After the War of Wrath, Maglor and his last surviving brother Maedhros stole the two remaining Silmarils taken by the Valar from Morgoth, even though initially Maglor tried to dissuade his older brother from doing this. But because of the evil deeds committed by the brothers to regain the jewels, they burned in Maglor and Maedhros's hands. Unable to bear the suffering, Maglor cast his Silmaril into the sea. Thereafter, he wandered along the shores of the world singing laments over the loss of the Silmaril, until he faded from memory,[8] though the circumstances and date of his death, if it ever happened at all, are unknown.


His father-name was Kanafinwë, which meant "Strong-voiced Finwë" or "Commanding Finwë" from kano ("commanding").[9][10] His mother-name was Macalaurë, meaning "Gold-cleaver" from Quenya words mak ("cleave") and laurë ("gold") [11][9], possibly alluding to the power of his voice. Maglor is a Sindarin rendering of his Quenya mother-name.

Other Names

Maglor's Old English name is Daegmund Swinsere. Christopher Tolkien cannot explain the origin of the name Daegmund, but the Old English mund means "hand" and "protection". The word Swinsere means "musician" or "singer".[12]

House of Fëanor

The Heraldic Device of the House of Fëanor


Other versions of the legendarium

In the earliest drafts for The Silmarillion, Maglor and the fate of the Silmarils have three different changes:

  • In the first draft, dubbed as S by Christopher Tolkien, it is said that Maglor alone steals the two remaining Silmarils from Fionwe's (Eönwë) keeping. He later casts his Silmaril into a pit, knowing that he no longer has right to it, while Maedhros breaks the retrieved Silmarils and restores the light of the Two Trees of Valinor.[13]
  • In the second draft, dubbed as QI, both brothers steal the Silmarils and it is Maedhros (not Maglor) who's persuaded to submit. Maedhros is captured by Eönwë and slays himself. Maglor throws his Silmaril into a fiery pit and wanders singing in sorrow by the Sea.[13]
  • In the third and last version, dubbed as QII, Maglor and Maedhros share the same fate as is told in The Silmarillion, but here it is Maedhros who finds and saves Elrond.[13]


Foreign Language Translated name
Amharic ማግሎር
Armenian Մագլոր
Arabic ماجلور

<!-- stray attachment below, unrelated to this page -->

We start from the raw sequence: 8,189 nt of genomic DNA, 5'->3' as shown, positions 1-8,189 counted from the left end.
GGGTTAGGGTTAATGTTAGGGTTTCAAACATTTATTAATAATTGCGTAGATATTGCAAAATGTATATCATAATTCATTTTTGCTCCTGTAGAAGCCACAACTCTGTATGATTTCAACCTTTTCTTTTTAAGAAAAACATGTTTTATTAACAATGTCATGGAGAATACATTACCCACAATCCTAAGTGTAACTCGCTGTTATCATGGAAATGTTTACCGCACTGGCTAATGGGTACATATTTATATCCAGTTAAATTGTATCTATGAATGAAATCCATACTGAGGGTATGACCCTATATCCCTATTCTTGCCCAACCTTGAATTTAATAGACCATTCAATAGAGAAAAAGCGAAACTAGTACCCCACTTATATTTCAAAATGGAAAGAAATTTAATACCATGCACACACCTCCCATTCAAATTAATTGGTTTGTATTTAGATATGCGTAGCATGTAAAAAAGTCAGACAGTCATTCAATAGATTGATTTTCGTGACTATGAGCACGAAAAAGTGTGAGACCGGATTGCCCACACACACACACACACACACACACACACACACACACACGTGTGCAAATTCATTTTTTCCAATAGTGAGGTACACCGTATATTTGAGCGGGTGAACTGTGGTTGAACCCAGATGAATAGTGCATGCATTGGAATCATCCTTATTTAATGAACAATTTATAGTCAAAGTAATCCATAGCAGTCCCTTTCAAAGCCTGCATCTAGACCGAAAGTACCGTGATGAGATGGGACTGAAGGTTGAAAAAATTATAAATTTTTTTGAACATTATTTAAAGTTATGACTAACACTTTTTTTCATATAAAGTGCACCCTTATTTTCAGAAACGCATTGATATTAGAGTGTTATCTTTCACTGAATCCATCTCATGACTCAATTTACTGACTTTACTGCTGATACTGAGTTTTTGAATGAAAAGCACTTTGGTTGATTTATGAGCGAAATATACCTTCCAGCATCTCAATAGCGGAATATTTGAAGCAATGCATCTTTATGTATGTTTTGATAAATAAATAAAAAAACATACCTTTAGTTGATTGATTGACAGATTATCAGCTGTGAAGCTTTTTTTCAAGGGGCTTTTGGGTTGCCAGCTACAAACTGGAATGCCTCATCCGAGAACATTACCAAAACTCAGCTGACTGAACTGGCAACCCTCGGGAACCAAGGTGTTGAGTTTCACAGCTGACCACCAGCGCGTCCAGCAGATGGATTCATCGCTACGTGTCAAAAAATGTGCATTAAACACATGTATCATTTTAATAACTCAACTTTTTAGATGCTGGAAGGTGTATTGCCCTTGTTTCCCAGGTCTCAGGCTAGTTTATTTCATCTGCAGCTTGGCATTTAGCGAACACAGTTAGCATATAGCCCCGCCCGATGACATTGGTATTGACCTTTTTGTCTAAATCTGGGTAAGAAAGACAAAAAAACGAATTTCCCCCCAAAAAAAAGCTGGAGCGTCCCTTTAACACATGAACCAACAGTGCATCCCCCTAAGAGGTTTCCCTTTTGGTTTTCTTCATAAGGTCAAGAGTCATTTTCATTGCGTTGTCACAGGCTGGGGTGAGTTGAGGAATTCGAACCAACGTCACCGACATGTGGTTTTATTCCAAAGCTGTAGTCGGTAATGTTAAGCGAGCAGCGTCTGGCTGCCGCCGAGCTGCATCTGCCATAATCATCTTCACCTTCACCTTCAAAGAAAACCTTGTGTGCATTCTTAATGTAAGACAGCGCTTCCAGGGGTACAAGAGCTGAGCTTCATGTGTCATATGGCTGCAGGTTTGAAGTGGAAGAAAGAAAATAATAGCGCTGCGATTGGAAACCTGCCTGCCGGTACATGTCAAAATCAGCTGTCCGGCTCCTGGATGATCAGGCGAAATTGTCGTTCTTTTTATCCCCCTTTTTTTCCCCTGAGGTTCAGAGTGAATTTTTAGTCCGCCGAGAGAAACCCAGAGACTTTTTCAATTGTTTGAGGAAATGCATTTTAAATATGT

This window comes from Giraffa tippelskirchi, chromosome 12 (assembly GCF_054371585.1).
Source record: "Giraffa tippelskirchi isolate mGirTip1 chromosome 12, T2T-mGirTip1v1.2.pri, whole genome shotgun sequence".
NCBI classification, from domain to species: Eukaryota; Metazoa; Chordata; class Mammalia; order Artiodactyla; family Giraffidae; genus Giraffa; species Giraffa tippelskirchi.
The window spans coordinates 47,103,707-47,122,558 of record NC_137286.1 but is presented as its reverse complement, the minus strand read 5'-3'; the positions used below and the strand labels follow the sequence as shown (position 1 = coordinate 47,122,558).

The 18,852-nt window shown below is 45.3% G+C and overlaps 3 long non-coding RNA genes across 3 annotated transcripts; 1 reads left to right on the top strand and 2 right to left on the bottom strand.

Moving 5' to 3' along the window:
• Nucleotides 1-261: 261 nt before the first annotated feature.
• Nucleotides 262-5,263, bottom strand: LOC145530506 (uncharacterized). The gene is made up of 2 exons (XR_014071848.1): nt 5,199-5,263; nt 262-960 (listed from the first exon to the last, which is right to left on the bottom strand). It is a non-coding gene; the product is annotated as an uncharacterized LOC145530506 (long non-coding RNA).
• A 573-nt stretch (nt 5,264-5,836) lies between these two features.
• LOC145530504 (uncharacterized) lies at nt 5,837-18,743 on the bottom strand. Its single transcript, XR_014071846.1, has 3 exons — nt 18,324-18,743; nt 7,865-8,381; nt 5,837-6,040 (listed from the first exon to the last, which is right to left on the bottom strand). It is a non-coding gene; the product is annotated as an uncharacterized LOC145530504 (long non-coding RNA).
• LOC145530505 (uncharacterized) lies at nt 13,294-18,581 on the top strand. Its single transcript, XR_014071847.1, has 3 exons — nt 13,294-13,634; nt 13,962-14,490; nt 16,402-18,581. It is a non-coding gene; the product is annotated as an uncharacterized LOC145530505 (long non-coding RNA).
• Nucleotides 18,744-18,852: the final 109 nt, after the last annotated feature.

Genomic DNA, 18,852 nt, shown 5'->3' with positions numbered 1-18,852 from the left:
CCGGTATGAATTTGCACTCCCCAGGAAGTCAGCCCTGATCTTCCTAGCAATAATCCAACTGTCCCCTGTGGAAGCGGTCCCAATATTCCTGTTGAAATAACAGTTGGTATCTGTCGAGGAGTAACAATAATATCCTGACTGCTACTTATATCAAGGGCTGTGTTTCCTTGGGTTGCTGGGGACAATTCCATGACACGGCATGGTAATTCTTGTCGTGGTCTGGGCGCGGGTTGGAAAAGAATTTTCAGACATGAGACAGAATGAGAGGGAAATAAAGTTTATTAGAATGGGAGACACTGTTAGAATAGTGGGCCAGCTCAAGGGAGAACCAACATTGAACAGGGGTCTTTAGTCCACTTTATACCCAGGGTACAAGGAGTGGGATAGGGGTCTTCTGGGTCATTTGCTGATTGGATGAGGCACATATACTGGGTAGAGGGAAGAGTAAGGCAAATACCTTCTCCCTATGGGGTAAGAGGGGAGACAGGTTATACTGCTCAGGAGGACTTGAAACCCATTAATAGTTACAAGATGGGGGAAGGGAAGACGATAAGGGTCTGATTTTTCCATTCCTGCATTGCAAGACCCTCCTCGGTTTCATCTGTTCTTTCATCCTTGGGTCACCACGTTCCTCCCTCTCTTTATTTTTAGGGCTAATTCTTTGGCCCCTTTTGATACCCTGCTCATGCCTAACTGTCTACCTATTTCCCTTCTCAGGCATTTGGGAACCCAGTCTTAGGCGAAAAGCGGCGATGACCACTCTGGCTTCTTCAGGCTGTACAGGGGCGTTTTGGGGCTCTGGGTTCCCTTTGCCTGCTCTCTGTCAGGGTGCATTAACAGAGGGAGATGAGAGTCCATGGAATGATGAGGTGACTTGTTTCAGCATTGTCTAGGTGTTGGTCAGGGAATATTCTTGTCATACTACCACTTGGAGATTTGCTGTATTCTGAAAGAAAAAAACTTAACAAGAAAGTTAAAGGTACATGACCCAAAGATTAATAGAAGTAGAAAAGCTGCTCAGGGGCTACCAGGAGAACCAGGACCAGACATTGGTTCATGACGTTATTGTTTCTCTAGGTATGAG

Belarusian Cyrillic Маглор
Bengali মাগ্লর
Bulgarian Cyrillic Маглор
Catalan Màglor
Chinese (Hong Kong) 梅格洛爾
Georgian მაგლორ
Greek Μαγλορ
Gujarati મગ્લોર
Hebrew מאגלור
Hindi मग्लोर
Japanese マグロール
Kazakh Маглор (Cyrillic) Maglor (Latin)
Korean 마글로르
Kyrgyz Cyrillic Маглор
Macedonian Cyrillic Маглор
Marathi मग्लोर
Mongolian Cyrillic Маглор
Nepalese मग्लोर्
Pashto ماګلور
Persian ماگلور
Punjabi ਮਗ੍ਲੋਰ
Russian Маглор
Sanskrit मग्लोर्
Serbian Маглор (Cyrillic) Maglor (Latin)
Sinhalese ම්අග්ලොර්
Tajik Cyrillic Маглор
Tamil மக்லொர்
Telugu మగ్లొర
Thai มากลอร์
Ukrainian Cyrillic Маґлор
Urdu ماگلور
Uzbek Маглор (Cyrillic) Maglor (Latin)
Yiddish מאַגלאָר


  1. 1.0 1.1 The History of Middle-earth, Vol. XII: The Peoples of Middle-earth, chapter X: "Of Dwarves and Men"
  2. 2.0 2.1 The Silmarillion, Quenta Silmarillion, Chapter IX: "Of the Flight of the Noldor"
  3. The Silmarillion, Quenta Silmarillion, Chapter XIII: "Of the Return of the Noldor"
  4. The Silmarillion, Quenta Silmarillion, Chapter XIV: "Of Beleriand and its Realms"
  5. 5.0 5.1 The Silmarillion, Quenta Silmarillion, Chapter XVIII: "Of the Ruin of Beleriand and the Fall of Fingolfin"
  6. The Silmarillion, Quenta Silmarillion, Chapter XX: "Of the Fifth Battle: Nirnaeth Arnoediad"
  7. The Silmarillion, Quenta Silmarillion, Chapter XXII: "Of the Ruin of Doriath"
  8. 8.0 8.1 The Silmarillion, Quenta Silmarillion, Chapter XXIV: "Of the Voyage of Eärendil and the War of Wrath"
  9. 9.0 9.1 The History of Middle-earth, Vol. XII: The Peoples of Middle-earth, chapter XI: "The Shibboleth of Fëanor"
  10. The Silmarillion, Appendix: Elements in Quenya and Sindarin names
  11. The History of Middle-earth, Vol. V: The Lost Road and Other Writings, Part Three: "The Etymologies"
  12. The History of Middle-earth, Vol. IV: The Shaping of Middle-earth, III: "The Quenta", Appendix 1: Translation of Quenta Noldorinwa into Old English
  13. 13.0 13.1 13.2 The History of Middle-earth, Vol. IV: The Shaping of Middle-earth, III: "The Quenta"